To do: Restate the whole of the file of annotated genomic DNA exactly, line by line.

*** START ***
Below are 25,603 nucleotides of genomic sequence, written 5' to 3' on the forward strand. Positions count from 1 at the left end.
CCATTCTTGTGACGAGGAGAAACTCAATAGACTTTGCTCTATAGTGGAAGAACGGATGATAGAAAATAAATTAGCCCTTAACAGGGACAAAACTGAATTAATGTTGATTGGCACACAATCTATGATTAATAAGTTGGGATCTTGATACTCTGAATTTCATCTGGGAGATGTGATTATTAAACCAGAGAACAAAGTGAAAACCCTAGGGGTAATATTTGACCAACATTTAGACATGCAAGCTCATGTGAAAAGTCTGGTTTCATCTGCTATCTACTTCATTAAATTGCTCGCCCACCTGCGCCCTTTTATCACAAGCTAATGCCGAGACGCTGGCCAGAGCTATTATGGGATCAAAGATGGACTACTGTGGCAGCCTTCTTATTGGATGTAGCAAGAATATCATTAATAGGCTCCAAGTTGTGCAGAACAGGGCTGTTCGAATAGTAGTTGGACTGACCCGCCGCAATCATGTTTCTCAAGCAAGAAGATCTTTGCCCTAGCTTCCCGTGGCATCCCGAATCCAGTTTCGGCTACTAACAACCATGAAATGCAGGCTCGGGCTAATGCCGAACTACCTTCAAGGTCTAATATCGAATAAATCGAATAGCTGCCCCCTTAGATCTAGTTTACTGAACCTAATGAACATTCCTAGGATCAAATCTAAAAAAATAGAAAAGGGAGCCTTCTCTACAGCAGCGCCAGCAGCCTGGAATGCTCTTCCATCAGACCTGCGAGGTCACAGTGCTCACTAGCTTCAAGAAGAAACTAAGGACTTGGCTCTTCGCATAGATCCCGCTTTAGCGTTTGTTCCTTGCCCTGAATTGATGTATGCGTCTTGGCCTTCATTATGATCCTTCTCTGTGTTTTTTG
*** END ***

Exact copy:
Below are 25,603 nucleotides of genomic sequence, written 5' to 3' on the forward strand. Positions count from 1 at the left end.
CCATTCTTGTGACGAGGAGAAACTCAATAGACTTTGCTCTATAGTGGAAGAACGGATGATAGAAAATAAATTAGCCCTTAACAGGGACAAAACTGAATTAATGTTGATTGGCACACAATCTATGATTAATAAGTTGGGATCTTGATACTCTGAATTTCATCTGGGAGATGTGATTATTAAACCAGAGAACAAAGTGAAAACCCTAGGGGTAATATTTGACCAACATTTAGACATGCAAGCTCATGTGAAAAGTCTGGTTTCATCTGCTATCTACTTCATTAAATTGCTCGCCCACCTGCGCCCTTTTATCACAAGCTAATGCCGAGACGCTGGCCAGAGCTATTATGGGATCAAAGATGGACTACTGTGGCAGCCTTCTTATTGGATGTAGCAAGAATATCATTAATAGGCTCCAAGTTGTGCAGAACAGGGCTGTTCGAATAGTAGTTGGACTGACCCGCCGCAATCATGTTTCTCAAGCAAGAAGATCTTTGCCCTAGCTTCCCGTGGCATCCCGAATCCAGTTTCGGCTACTAACAACCATGAAATGCAGGCTCGGGCTAATGCCGAACTACCTTCAAGGTCTAATATCGAATAAATCGAATAGCTGCCCCCTTAGATCTAGTTTACTGAACCTAATGAACATTCCTAGGATCAAATCTAAAAAAATAGAAAAGGGAGCCTTCTCTACAGCAGCGCCAGCAGCCTGGAATGCTCTTCCATCAGACCTGCGAGGTCACAGTGCTCACTAGCTTCAAGAAGAAACTAAGGACTTGGCTCTTCGCATAGATCCCGCTTTAGCGTTTGTTCCTTGCCCTGAATTGATGTATGCGTCTTGGCCTTCATTATGATCCTTCTCTGTGTTTTTTG